UKIP leader and leading Brexit campaigner Nigel Farage was today accused of being "reckless" after he said he wasn't worried if the value of the pound fell if Britain votes to leave the European Union.
Farage has also come under criticism after he refused to back down on a policy to ban migrants who have been diagnosed with HIV from coming to the UK.
Speaking on BBC1's Andrew Marr Show on Sunday, Farage hit back at arguments that the British currency would take a hit if Britain withdrew from the EU, and said he wasn't concerned about a weaker pound because it would help British exports.
"Sterling is up since March," Farage said. "Since Brexit became a possibility, sterling is up and the FTSE is exactly the same level it was in March.
"Even if sterling were to fall a few percentage points after Brexit, so what? The point is we have a floating currency and it would be good for exports."
Farage's comments come shortly after a team of independent economic analysts warned that the value of the pound could fall as much as 30% if the UK were to leave the EU.
MPs campaigning for Britain to remain in the EU immediately criticised Farage. Labour MP Rachel Reeves, a member of the Treasury select committee, said: “The reckless Leave campaign are relaxed about the pound falling, which would mean prices rising and jobs lost.
"Nigel Farage’s Leave campaign does not have working people’s interests at heart. They are complacent about another recession and the pain that brings for working families."
The official Stronger In campaign also responded by creating a new online poster within an hour of the remarks.
Speaking on the same programme, David Cameron slammed Farage's comments. "I'll tell you 'so what'," the prime minister said. "If the pound falls, that means the prices in our shops go up, the weekly shop costs people more, the family holiday costs people more.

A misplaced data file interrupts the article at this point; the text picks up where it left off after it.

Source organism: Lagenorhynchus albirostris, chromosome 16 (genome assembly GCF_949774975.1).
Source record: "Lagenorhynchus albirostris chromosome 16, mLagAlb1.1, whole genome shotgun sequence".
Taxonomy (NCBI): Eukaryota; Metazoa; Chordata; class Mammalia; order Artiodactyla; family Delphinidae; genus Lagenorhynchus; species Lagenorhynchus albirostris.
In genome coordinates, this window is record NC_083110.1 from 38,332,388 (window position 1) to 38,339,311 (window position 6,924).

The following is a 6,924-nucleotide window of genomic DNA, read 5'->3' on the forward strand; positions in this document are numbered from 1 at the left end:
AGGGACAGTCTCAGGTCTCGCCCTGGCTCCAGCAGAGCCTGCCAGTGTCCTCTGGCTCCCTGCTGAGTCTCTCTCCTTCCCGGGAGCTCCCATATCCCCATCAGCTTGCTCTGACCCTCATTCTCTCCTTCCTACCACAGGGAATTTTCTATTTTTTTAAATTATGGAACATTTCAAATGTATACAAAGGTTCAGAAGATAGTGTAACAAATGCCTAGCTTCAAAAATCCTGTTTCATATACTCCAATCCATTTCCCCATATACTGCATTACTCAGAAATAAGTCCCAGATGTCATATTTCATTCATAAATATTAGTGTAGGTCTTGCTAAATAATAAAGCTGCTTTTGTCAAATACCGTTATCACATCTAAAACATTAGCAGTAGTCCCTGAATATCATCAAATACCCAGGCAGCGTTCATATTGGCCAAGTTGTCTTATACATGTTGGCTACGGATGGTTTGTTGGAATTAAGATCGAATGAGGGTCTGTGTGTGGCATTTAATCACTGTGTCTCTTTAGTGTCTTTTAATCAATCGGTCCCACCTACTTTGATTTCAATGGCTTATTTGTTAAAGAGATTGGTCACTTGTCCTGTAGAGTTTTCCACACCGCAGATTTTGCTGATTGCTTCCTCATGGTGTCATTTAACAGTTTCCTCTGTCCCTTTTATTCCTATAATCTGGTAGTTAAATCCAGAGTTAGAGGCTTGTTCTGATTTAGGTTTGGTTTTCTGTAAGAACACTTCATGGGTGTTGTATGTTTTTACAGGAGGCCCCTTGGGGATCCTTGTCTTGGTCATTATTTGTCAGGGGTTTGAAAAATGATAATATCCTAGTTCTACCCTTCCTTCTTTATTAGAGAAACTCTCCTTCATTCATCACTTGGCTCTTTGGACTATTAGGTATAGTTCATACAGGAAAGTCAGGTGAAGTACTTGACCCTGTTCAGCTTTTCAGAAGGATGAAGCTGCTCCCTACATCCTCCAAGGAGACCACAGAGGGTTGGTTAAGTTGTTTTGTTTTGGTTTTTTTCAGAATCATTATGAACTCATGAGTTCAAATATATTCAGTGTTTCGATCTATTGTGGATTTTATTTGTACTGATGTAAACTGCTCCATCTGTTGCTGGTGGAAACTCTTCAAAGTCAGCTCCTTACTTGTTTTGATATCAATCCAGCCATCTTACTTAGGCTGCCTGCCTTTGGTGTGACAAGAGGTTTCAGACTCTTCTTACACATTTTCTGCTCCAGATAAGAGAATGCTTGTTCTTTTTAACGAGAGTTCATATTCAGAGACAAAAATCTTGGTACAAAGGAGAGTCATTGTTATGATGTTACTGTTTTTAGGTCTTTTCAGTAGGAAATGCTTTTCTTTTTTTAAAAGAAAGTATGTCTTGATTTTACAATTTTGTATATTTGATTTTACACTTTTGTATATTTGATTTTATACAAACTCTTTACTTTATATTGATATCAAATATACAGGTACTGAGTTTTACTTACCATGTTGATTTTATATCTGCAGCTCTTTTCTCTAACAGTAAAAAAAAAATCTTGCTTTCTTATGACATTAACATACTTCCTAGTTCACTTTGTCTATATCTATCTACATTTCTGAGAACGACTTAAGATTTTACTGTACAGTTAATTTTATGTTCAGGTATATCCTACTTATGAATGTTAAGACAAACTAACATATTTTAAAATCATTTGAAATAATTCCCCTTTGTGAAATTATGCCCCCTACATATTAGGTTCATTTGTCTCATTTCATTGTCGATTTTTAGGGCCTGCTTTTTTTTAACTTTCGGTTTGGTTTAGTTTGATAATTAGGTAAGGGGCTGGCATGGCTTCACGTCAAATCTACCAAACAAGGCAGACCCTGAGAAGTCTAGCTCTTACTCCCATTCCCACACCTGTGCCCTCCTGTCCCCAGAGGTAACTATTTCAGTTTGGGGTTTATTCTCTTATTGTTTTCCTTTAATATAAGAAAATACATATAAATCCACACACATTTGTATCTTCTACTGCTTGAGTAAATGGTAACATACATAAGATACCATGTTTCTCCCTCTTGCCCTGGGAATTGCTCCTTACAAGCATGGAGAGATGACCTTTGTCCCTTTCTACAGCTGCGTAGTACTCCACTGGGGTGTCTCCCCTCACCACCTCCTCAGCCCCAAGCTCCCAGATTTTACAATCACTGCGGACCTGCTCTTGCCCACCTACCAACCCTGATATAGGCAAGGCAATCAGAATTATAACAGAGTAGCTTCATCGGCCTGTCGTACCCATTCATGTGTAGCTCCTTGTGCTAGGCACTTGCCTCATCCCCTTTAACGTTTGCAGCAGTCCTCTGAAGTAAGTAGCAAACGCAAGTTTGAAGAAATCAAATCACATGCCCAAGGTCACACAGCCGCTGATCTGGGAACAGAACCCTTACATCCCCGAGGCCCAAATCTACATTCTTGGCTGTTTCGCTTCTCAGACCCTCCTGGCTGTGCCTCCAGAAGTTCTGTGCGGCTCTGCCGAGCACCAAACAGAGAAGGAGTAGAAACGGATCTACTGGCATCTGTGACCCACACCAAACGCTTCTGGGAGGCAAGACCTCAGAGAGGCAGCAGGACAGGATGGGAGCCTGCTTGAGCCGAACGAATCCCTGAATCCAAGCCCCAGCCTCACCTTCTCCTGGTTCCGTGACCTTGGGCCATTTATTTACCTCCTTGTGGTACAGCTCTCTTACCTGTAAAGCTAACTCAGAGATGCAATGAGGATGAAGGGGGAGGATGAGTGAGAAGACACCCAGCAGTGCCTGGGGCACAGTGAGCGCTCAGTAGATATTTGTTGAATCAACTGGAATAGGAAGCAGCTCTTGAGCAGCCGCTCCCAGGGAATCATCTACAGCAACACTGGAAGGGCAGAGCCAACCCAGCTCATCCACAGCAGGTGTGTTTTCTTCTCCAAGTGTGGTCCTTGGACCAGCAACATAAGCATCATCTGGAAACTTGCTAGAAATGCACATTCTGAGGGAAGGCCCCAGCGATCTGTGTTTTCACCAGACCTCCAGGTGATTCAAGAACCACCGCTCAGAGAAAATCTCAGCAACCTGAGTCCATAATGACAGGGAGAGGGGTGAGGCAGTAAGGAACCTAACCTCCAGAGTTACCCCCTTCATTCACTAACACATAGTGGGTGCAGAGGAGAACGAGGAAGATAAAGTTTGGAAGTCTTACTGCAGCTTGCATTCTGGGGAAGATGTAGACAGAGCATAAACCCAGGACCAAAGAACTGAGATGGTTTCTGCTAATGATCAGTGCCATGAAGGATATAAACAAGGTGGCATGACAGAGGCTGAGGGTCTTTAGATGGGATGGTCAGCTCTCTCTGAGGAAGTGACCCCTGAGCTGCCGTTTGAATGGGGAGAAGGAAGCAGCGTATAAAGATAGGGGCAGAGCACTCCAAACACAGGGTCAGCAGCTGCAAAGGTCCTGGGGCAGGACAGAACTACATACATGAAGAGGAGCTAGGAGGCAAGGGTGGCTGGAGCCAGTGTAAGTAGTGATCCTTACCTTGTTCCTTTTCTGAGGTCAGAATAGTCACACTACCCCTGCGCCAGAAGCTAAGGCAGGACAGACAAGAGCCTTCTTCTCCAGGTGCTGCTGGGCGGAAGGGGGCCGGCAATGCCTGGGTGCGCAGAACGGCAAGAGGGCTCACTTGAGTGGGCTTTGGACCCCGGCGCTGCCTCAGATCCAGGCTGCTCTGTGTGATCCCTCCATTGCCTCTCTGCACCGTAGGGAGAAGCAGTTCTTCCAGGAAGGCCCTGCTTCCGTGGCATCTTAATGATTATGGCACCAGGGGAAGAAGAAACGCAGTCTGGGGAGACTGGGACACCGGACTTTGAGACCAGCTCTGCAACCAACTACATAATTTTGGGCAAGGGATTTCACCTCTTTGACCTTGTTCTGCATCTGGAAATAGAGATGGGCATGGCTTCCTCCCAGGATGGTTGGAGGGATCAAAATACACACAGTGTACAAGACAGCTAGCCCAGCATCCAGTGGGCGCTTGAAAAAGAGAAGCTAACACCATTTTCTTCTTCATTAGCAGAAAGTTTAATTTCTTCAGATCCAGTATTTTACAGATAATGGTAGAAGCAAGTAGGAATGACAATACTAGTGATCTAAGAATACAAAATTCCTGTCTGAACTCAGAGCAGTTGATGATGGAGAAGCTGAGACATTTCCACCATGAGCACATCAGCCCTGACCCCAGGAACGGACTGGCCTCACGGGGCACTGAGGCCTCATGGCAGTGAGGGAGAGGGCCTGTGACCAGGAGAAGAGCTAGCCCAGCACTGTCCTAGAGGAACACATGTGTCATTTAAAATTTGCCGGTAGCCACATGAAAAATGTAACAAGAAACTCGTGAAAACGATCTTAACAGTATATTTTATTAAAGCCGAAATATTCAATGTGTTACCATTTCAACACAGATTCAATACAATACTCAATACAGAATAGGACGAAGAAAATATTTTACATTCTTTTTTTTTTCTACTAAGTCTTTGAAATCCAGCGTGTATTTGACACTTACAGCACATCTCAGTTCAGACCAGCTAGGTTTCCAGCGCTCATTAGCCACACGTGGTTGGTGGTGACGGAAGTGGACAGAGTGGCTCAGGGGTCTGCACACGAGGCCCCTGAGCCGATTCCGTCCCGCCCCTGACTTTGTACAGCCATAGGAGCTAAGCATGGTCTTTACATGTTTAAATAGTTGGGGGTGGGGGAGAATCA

"Outside the single market, the air fares will cost more. These are all risks we should avoid."
But it wasn't just Farage's comments about currency that caused a stir. The UKIP leader also defended comments he made in advance of last year's general election, when he said it would be a "good start" if the UK banned migrants with HIV from entering the country.
Responding to a question about his previous remarks, Farage said he wanted the UK to be a "normal country", adding that what he called "normal" countries "don't allow people to come into the country who would be a huge burden on the health service or anything else."
He added: "It's a national health service, not an international health service."
Farage said migrants should bring health insurance with them and that he backed a similar system to Australia, where migrants are forced to have medical checks before they receive visas.
Chris Bryant, Labour's shadow leader of the House of Commons, accused the UKIP leader of being an "odious dog whistler".
Siraj Datoo is a political reporter for BuzzFeed News and is based in London.
Contact Siraj Datoo at email@example.com.
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